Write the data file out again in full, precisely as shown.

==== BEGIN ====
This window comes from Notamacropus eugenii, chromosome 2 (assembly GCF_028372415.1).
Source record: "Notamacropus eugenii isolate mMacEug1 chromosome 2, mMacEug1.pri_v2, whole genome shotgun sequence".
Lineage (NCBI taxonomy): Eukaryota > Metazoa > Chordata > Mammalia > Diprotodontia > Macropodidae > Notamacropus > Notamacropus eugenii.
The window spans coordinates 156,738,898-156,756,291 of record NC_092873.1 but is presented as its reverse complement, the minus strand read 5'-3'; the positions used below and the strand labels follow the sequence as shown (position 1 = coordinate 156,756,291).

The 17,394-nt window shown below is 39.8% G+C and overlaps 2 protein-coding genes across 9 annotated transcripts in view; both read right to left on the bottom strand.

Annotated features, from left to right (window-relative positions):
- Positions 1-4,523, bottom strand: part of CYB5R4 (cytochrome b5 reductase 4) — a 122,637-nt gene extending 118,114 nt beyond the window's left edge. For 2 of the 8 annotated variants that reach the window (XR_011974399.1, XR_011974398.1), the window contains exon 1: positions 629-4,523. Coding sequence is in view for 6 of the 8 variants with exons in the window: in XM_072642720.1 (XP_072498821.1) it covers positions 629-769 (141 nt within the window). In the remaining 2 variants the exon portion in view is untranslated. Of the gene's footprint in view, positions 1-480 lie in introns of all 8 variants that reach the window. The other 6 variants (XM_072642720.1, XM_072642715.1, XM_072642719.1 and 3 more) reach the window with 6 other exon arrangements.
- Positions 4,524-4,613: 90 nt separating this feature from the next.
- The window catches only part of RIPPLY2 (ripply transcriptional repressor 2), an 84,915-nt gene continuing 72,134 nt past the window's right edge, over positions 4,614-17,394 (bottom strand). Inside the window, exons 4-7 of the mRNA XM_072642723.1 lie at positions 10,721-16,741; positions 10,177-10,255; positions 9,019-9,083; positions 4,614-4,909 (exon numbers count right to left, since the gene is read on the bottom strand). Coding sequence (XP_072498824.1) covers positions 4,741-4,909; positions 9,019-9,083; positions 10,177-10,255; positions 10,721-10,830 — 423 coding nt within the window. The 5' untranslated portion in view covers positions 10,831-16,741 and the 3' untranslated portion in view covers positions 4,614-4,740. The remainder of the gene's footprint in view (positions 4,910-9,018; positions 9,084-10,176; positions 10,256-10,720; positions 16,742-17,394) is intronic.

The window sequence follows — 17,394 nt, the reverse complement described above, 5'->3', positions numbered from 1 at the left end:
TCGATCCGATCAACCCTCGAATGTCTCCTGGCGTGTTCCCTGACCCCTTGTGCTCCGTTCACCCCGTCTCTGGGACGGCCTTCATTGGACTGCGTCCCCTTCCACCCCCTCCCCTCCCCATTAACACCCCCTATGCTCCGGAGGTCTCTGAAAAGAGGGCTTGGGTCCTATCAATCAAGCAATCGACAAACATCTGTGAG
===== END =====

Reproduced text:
This window comes from Notamacropus eugenii, chromosome 2 (assembly GCF_028372415.1).
Source record: "Notamacropus eugenii isolate mMacEug1 chromosome 2, mMacEug1.pri_v2, whole genome shotgun sequence".
Lineage (NCBI taxonomy): Eukaryota > Metazoa > Chordata > Mammalia > Diprotodontia > Macropodidae > Notamacropus > Notamacropus eugenii.
The window spans coordinates 156,738,898-156,756,291 of record NC_092873.1 but is presented as its reverse complement, the minus strand read 5'-3'; the positions used below and the strand labels follow the sequence as shown (position 1 = coordinate 156,756,291).

The 17,394-nt window shown below is 39.8% G+C and overlaps 2 protein-coding genes across 9 annotated transcripts in view; both read right to left on the bottom strand.

Annotated features, from left to right (window-relative positions):
- Positions 1-4,523, bottom strand: part of CYB5R4 (cytochrome b5 reductase 4) — a 122,637-nt gene extending 118,114 nt beyond the window's left edge. For 2 of the 8 annotated variants that reach the window (XR_011974399.1, XR_011974398.1), the window contains exon 1: positions 629-4,523. Coding sequence is in view for 6 of the 8 variants with exons in the window: in XM_072642720.1 (XP_072498821.1) it covers positions 629-769 (141 nt within the window). In the remaining 2 variants the exon portion in view is untranslated. Of the gene's footprint in view, positions 1-480 lie in introns of all 8 variants that reach the window. The other 6 variants (XM_072642720.1, XM_072642715.1, XM_072642719.1 and 3 more) reach the window with 6 other exon arrangements.
- Positions 4,524-4,613: 90 nt separating this feature from the next.
- The window catches only part of RIPPLY2 (ripply transcriptional repressor 2), an 84,915-nt gene continuing 72,134 nt past the window's right edge, over positions 4,614-17,394 (bottom strand). Inside the window, exons 4-7 of the mRNA XM_072642723.1 lie at positions 10,721-16,741; positions 10,177-10,255; positions 9,019-9,083; positions 4,614-4,909 (exon numbers count right to left, since the gene is read on the bottom strand). Coding sequence (XP_072498824.1) covers positions 4,741-4,909; positions 9,019-9,083; positions 10,177-10,255; positions 10,721-10,830 — 423 coding nt within the window. The 5' untranslated portion in view covers positions 10,831-16,741 and the 3' untranslated portion in view covers positions 4,614-4,740. The remainder of the gene's footprint in view (positions 4,910-9,018; positions 9,084-10,176; positions 10,256-10,720; positions 16,742-17,394) is intronic.

The window sequence follows — 17,394 nt, the reverse complement described above, 5'->3', positions numbered from 1 at the left end:
TCGATCCGATCAACCCTCGAATGTCTCCTGGCGTGTTCCCTGACCCCTTGTGCTCCGTTCACCCCGTCTCTGGGACGGCCTTCATTGGACTGCGTCCCCTTCCACCCCCTCCCCTCCCCATTAACACCCCCTATGCTCCGGAGGTCTCTGAAAAGAGGGCTTGGGTCCTATCAATCAAGCAATCGACAAACATCTGTGAG